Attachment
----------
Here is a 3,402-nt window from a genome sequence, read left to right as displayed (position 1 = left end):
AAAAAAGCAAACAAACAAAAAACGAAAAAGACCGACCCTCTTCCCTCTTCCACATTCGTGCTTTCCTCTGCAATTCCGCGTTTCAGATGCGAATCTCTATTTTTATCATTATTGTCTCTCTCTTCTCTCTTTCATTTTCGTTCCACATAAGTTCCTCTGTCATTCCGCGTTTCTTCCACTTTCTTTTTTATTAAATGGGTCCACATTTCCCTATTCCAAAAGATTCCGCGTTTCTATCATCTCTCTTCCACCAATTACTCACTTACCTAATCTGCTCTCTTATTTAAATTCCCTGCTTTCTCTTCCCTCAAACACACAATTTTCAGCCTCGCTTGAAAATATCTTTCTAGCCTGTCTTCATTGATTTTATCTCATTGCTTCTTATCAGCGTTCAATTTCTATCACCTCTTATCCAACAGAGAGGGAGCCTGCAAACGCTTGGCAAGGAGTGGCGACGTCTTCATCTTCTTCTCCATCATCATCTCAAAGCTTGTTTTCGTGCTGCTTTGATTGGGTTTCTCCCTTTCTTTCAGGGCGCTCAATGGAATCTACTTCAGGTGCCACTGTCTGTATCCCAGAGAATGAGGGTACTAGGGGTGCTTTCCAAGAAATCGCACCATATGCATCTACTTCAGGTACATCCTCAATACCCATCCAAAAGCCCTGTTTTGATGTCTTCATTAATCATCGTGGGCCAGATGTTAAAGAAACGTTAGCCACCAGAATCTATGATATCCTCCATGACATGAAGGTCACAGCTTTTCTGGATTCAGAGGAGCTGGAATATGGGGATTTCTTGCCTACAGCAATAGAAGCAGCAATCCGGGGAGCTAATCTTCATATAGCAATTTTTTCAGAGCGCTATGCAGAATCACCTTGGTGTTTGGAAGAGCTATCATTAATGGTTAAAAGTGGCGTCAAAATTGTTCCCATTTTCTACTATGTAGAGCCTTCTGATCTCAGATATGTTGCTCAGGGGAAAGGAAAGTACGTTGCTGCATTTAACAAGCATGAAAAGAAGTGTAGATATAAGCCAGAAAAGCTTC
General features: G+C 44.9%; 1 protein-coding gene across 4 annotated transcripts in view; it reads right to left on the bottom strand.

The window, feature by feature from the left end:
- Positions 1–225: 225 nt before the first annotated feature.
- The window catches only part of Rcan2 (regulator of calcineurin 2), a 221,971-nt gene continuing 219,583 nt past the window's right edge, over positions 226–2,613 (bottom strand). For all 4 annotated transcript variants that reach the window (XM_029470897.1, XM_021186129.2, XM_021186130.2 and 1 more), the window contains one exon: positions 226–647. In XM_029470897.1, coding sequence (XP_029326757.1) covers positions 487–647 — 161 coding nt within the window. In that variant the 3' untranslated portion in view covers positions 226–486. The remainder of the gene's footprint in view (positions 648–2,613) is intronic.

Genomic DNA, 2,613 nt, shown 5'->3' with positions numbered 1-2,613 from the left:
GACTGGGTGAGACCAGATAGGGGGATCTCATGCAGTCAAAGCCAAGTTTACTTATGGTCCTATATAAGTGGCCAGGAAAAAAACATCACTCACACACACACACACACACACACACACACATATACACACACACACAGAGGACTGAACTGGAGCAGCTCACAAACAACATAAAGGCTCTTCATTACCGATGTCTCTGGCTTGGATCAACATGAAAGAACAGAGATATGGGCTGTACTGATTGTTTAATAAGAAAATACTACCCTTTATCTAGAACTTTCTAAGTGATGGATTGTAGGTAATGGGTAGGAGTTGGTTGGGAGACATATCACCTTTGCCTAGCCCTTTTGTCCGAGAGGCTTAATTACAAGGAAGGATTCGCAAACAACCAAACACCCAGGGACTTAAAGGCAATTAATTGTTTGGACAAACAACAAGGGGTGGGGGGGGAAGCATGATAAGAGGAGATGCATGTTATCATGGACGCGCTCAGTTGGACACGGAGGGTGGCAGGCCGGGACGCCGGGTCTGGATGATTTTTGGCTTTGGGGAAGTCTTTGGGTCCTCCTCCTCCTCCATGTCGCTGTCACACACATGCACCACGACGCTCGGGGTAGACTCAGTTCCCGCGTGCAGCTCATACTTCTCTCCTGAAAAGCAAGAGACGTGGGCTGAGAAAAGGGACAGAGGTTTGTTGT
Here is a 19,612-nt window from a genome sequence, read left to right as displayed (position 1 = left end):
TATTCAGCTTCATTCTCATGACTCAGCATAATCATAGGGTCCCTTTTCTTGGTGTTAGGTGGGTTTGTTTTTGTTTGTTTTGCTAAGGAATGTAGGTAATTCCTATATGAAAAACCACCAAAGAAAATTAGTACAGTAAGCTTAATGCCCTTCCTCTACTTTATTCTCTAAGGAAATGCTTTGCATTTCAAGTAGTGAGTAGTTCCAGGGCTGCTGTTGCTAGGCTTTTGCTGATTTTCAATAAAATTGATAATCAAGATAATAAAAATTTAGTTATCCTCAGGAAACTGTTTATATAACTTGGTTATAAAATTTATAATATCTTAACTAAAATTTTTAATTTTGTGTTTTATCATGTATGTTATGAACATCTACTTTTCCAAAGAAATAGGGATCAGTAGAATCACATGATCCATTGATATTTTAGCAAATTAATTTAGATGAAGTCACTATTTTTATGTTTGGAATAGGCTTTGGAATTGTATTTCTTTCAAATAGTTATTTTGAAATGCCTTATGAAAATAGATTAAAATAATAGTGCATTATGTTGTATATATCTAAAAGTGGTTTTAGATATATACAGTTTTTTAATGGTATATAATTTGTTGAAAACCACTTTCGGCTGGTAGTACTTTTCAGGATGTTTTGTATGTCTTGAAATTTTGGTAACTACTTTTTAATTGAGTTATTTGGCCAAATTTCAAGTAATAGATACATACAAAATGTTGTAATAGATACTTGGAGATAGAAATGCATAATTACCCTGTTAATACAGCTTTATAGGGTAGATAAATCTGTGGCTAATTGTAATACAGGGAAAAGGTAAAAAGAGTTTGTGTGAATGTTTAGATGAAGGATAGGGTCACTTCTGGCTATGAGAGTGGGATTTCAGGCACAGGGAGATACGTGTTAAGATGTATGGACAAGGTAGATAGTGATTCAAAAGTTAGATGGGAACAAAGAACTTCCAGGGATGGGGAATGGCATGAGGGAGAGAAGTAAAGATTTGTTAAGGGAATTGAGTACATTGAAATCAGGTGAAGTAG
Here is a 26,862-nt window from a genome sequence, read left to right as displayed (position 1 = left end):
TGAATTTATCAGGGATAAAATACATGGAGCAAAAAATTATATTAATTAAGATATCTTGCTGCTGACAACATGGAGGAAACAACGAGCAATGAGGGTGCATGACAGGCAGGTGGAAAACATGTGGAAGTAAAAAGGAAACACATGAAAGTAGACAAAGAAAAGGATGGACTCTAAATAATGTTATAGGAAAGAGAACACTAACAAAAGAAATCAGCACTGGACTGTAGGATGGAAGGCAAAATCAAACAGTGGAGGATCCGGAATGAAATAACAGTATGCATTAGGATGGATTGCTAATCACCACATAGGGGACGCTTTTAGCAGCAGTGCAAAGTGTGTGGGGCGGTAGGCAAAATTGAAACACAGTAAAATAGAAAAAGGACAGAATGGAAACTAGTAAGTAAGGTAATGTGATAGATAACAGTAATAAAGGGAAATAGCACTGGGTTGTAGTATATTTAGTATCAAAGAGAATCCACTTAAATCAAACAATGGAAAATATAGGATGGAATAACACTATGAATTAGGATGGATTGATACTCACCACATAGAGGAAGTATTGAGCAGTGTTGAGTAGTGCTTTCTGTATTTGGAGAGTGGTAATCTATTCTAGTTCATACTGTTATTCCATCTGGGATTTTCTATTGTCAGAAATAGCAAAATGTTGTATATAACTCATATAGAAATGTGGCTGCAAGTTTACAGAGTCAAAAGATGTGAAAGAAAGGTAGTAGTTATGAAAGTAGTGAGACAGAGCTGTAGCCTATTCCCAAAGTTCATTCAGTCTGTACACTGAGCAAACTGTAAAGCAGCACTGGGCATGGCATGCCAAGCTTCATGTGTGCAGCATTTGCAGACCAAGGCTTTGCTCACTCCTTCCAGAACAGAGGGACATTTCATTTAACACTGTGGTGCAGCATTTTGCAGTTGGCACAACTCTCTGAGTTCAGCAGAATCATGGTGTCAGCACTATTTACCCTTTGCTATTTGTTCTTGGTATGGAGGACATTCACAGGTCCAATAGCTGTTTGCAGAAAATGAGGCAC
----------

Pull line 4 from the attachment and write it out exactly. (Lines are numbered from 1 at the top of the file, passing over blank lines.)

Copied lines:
The window, feature by feature from the left end: